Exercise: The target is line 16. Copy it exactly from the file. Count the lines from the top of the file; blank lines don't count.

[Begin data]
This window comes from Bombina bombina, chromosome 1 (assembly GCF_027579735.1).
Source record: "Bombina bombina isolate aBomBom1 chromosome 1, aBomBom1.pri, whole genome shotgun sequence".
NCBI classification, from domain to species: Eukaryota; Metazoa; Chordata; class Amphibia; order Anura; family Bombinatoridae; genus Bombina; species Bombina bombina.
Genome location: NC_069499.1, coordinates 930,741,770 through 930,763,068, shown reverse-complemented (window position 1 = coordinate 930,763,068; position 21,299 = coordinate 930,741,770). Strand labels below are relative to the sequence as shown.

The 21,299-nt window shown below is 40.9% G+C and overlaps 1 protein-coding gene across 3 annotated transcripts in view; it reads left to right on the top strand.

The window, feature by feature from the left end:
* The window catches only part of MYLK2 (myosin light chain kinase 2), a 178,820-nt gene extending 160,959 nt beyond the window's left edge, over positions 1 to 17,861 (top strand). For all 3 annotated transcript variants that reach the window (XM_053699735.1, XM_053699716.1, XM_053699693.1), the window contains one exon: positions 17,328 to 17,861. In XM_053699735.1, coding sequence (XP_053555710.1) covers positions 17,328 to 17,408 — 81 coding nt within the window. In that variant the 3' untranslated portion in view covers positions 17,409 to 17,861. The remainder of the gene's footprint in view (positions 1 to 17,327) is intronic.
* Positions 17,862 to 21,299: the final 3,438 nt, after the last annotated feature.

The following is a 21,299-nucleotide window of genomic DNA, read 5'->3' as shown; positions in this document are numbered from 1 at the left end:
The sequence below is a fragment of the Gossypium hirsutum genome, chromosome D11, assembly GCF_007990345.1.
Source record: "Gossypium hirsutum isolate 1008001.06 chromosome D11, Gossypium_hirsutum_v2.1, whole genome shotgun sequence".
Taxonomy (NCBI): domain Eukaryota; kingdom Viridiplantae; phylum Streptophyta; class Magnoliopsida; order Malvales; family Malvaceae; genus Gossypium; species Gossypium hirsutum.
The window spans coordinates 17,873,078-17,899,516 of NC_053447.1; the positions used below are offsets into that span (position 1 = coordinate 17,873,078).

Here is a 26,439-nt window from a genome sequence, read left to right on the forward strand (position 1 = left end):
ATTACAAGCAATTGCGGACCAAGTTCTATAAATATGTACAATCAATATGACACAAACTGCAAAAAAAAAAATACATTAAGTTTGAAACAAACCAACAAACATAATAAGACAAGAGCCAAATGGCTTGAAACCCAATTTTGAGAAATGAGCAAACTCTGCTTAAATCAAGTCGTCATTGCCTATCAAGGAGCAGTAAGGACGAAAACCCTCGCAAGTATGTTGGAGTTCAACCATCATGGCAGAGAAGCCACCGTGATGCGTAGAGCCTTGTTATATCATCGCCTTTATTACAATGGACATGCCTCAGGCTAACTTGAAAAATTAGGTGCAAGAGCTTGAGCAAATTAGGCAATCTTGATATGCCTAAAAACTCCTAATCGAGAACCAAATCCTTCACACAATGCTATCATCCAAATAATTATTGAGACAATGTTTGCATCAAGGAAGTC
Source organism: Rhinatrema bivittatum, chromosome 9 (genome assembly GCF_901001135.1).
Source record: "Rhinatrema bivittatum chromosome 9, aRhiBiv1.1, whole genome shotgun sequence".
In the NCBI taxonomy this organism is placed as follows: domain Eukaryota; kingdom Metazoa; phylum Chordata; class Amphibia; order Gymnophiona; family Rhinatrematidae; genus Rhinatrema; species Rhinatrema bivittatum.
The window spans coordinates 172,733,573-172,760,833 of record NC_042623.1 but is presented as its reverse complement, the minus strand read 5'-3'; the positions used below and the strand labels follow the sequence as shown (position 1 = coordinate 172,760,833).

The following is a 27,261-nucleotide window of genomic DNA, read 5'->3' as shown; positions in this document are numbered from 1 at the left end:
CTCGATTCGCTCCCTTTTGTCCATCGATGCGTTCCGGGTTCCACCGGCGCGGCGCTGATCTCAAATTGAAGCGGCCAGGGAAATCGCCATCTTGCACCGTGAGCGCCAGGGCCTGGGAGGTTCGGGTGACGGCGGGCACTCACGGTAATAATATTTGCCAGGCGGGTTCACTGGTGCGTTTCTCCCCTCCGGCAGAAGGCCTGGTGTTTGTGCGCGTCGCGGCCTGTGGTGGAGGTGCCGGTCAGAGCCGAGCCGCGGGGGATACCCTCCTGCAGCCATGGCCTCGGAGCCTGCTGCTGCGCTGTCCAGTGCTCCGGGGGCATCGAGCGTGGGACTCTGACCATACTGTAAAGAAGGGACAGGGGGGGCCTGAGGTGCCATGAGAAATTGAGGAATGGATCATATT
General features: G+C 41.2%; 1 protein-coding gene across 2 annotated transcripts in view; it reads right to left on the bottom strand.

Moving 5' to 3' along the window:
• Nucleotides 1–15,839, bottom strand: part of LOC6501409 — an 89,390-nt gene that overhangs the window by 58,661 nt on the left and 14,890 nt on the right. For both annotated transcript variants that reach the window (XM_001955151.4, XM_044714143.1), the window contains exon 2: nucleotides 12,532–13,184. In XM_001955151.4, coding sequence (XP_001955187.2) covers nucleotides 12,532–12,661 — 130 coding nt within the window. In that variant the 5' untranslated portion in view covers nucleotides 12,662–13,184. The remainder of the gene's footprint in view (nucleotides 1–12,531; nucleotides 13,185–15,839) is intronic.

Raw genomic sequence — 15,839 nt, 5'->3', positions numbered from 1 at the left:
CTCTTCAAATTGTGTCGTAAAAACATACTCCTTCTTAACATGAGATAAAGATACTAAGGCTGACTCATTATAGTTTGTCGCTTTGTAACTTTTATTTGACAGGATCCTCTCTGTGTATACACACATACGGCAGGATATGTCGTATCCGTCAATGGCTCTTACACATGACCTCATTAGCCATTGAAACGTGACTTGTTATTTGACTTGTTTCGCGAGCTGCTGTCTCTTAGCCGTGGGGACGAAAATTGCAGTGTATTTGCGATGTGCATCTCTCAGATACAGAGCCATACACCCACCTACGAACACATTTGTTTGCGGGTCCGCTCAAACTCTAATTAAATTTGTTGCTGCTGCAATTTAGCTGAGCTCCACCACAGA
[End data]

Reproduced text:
Source organism: Rhinatrema bivittatum, chromosome 9 (genome assembly GCF_901001135.1).